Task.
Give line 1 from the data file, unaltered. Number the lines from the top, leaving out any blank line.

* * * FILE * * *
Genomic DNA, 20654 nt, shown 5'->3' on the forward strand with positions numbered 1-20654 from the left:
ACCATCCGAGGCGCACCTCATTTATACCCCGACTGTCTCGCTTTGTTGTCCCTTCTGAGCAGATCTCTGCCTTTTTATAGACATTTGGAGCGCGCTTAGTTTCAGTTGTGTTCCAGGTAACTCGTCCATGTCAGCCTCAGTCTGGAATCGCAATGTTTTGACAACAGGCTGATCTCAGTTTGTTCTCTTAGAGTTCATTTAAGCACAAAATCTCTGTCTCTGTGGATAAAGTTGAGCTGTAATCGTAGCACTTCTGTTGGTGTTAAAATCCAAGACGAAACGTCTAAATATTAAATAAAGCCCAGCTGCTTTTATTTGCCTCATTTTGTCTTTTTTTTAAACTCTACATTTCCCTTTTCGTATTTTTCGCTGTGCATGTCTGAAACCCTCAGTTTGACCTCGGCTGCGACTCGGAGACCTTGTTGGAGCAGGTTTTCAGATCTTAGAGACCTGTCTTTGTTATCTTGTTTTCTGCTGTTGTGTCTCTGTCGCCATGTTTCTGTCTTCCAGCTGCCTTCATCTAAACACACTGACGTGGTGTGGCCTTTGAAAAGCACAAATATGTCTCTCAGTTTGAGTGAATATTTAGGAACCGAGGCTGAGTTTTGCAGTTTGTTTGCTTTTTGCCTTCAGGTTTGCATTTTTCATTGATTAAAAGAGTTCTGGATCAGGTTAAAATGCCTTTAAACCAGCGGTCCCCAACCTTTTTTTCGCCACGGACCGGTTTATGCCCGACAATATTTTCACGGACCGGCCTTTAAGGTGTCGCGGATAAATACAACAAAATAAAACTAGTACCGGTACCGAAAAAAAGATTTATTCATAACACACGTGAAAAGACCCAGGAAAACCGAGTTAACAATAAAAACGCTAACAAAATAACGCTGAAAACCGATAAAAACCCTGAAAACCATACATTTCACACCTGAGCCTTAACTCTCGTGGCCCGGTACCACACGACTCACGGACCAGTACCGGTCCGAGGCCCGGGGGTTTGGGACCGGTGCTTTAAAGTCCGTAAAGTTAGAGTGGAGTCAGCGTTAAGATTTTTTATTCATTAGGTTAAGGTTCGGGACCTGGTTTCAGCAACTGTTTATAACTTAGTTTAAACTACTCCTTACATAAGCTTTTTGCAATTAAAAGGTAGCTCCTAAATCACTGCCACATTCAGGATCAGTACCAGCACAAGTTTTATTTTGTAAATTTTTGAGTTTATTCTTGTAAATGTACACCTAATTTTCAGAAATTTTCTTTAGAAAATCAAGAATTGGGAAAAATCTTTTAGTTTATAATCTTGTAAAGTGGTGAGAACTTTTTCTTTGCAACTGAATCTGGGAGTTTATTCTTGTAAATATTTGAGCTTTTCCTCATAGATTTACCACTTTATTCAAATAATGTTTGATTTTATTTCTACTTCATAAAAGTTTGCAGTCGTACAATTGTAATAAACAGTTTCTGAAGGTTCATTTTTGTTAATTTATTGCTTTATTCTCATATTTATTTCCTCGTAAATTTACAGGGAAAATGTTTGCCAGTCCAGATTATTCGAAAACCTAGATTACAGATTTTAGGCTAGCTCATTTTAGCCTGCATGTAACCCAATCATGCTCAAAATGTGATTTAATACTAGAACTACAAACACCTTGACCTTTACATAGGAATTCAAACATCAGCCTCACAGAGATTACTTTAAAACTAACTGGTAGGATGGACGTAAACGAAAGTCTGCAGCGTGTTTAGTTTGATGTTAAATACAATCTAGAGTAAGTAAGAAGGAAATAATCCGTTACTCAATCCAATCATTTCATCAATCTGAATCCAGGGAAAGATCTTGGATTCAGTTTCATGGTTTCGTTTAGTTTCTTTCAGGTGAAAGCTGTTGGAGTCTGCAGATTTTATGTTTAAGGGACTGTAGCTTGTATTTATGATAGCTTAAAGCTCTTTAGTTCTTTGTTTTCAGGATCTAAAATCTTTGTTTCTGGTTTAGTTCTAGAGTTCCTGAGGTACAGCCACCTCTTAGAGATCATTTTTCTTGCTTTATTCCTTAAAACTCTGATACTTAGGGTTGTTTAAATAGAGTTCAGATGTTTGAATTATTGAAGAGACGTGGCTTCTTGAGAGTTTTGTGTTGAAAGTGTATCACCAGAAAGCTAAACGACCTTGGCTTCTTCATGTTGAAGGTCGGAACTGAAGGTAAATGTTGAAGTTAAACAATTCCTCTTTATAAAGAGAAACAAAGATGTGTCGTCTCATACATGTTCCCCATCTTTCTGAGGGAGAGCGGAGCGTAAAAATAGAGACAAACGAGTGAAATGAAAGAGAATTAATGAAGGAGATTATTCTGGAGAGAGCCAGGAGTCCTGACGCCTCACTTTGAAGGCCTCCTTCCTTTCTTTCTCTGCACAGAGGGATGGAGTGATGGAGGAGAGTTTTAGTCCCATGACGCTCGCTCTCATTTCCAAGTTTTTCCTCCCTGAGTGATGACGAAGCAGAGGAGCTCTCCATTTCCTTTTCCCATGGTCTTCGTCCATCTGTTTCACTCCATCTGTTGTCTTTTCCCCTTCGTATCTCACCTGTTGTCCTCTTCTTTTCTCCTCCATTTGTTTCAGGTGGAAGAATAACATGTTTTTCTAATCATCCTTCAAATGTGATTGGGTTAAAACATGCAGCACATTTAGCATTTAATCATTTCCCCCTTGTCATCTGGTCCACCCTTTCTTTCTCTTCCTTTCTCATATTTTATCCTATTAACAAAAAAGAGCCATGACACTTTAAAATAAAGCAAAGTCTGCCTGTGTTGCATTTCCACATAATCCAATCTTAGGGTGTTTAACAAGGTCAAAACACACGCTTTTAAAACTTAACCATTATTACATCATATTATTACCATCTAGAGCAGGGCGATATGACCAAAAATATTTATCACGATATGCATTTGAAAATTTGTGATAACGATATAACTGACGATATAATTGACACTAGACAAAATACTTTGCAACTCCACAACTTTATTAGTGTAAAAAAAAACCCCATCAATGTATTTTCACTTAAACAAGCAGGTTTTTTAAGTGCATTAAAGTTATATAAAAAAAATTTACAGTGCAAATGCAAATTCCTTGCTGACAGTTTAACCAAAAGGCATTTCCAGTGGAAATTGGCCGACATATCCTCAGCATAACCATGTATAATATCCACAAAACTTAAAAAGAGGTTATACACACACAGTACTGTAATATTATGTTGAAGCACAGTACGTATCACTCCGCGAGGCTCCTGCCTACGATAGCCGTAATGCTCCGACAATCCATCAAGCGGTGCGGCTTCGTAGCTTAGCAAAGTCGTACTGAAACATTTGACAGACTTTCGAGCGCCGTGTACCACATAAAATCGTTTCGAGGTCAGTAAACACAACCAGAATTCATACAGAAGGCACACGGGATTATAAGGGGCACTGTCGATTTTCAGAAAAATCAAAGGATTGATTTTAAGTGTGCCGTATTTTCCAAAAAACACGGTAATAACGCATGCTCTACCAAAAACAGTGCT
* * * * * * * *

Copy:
Genomic DNA, 20654 nt, shown 5'->3' on the forward strand with positions numbered 1-20654 from the left: